Let’s be real. There are many reasons that our hope may be dissipating. From the ongoing COVID concerns and pandemic deaths among our families and friends, to the horrific war in Ukraine, it can be difficult to maintain a positive demeanor during times like these. However, there are concrete things you can do to stay hopeful.
Check in with yourself. How are you feeling? Really? Are you paying attention when you feel anxious or sad? Or are you distracting yourself with snacks, doom scrolling, and other unhelpful habits? Consider taking ten minutes to sit quietly with those thoughts instead to see if they dissipate. Your authentic feelings are important, so be mindful when you feel like covering them up.
Make small shifts. Neuroscience researchers have proven that our thoughts and emotions adapt to what we most frequently think and feel. When you’re feeling down, spend a few minutes thinking or writing about a time when you felt joyful. Ponder something that makes you feel happy and hopeful–like a conversation with a friend you love, your silly dog’s antics, or a recent success–and you’ll be exercising your “hope muscles.”
Practice intentional gratitude. Hope matters. Another way to maintain hope during challenging times is through an intentional daily gratitude practice. Write a list of ten things you’re grateful for every day before bed or start the day with a quick gratitude meditation. Gratitude is a proven attitude improver, and it’s so easy to access–take advantage of it!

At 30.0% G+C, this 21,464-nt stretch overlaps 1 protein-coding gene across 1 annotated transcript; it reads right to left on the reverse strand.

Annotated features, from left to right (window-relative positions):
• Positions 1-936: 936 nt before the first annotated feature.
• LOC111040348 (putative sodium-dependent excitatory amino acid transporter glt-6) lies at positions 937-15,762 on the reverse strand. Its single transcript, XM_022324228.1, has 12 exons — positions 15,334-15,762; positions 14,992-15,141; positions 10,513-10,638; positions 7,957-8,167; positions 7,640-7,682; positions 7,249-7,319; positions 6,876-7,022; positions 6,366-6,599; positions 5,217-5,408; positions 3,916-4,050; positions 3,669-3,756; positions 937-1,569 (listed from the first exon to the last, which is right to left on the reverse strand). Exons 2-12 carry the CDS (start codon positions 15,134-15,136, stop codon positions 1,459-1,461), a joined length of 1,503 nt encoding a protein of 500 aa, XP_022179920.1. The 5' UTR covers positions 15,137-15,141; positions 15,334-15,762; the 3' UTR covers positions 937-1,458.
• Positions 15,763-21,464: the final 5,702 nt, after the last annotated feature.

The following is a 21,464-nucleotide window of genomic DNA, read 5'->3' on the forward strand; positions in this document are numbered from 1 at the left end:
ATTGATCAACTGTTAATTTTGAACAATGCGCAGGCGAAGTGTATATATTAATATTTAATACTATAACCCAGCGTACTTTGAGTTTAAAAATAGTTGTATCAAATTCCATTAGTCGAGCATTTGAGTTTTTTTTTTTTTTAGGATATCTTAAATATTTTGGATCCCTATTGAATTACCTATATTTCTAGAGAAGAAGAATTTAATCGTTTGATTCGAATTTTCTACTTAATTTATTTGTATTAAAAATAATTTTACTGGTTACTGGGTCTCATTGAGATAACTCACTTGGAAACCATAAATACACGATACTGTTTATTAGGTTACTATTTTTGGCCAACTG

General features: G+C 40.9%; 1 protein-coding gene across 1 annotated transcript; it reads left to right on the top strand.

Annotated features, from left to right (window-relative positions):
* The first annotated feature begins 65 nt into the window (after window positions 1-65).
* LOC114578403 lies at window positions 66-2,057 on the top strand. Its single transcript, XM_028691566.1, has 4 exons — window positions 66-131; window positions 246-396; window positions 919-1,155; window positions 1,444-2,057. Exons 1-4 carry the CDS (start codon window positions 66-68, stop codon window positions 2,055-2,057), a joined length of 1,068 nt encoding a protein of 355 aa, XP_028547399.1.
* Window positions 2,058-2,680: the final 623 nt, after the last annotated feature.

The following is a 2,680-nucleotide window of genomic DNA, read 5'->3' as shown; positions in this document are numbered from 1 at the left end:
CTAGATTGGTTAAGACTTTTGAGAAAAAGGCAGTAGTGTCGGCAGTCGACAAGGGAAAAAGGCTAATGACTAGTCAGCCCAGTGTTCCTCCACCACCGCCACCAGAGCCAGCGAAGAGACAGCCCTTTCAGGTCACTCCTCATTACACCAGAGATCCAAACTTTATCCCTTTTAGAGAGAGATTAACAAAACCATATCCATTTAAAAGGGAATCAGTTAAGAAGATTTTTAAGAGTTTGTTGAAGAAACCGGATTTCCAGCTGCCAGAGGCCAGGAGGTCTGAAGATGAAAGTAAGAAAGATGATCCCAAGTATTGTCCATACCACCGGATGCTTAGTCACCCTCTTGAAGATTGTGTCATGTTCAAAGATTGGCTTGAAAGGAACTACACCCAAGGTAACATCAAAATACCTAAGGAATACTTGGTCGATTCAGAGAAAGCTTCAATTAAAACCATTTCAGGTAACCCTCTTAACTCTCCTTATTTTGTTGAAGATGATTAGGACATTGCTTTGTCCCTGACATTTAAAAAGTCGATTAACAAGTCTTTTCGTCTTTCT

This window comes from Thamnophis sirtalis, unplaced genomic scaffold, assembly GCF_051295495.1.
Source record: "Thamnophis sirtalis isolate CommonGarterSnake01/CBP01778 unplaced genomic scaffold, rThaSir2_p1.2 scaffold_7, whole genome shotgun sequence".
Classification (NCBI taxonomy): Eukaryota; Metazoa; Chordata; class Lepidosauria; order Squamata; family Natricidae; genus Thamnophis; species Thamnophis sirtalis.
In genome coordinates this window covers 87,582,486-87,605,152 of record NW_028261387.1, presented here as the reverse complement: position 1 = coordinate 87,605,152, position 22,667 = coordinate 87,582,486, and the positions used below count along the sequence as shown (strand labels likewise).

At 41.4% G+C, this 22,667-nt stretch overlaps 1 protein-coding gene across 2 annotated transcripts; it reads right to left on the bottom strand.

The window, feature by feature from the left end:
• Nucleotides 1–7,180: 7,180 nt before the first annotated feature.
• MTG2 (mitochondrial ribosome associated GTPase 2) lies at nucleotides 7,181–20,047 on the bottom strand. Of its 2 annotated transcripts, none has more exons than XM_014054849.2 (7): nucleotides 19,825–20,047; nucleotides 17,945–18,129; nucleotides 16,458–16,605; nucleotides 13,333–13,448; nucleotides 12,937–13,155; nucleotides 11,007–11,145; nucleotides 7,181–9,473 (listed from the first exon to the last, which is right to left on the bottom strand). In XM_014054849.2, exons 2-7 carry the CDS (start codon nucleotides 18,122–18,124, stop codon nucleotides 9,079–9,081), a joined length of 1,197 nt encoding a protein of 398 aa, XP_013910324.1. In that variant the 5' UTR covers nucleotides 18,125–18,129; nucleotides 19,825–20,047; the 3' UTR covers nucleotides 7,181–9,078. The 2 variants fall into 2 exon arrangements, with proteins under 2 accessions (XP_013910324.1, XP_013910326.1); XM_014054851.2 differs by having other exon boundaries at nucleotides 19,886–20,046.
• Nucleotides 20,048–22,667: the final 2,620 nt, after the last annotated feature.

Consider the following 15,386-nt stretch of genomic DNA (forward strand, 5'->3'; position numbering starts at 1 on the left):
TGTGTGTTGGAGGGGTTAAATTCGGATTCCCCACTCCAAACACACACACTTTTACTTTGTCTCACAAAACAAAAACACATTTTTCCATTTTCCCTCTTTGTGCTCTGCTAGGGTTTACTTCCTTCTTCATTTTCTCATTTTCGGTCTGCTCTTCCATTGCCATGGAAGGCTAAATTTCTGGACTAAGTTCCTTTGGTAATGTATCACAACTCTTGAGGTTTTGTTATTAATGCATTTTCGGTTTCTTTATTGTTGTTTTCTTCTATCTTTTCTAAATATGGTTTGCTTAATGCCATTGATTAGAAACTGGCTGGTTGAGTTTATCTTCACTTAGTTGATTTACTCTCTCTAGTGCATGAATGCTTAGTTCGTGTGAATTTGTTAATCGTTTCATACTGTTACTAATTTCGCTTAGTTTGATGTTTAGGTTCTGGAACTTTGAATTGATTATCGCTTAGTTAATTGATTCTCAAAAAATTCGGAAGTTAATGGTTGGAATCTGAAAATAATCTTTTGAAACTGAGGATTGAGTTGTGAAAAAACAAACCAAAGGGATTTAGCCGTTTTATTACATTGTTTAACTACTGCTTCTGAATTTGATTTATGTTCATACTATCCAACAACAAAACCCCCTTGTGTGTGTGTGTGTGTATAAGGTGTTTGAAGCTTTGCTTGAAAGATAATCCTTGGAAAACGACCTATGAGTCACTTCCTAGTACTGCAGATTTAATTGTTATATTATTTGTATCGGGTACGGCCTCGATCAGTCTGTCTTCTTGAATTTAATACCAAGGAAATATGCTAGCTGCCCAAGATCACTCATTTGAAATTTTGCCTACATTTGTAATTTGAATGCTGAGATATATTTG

Make considered media choices. If you feel the need to be informed about the happenings in the world, consider limiting your news exposure to 20 minutes a day. You’ll know what’s going on without overexposing yourself to the negative news that can adversely impact your mental health during challenging times. Consider watching optimistic programs like Ted Lasso or The Office to inject some humor into your day to break up any anxiety you may be experiencing.
Dance it out. Science has shown that dancing has a positive impact on emotions and mood. “Conscious dance,” freely moving to music in an unchoreographed way, is something we can all do–with others or alone. And–BONUS–98% of conscious dancers in one study said it improved their mood and helped them “let go of distressing thoughts.” Give it a try with your kids or by yourself! With so much music available to us online, it won’t be hard to find a tune that gets you moving. (And if dancing isn’t your thing, moving your body with a 10-minute walk or doing 25 jumping jacks works, too!)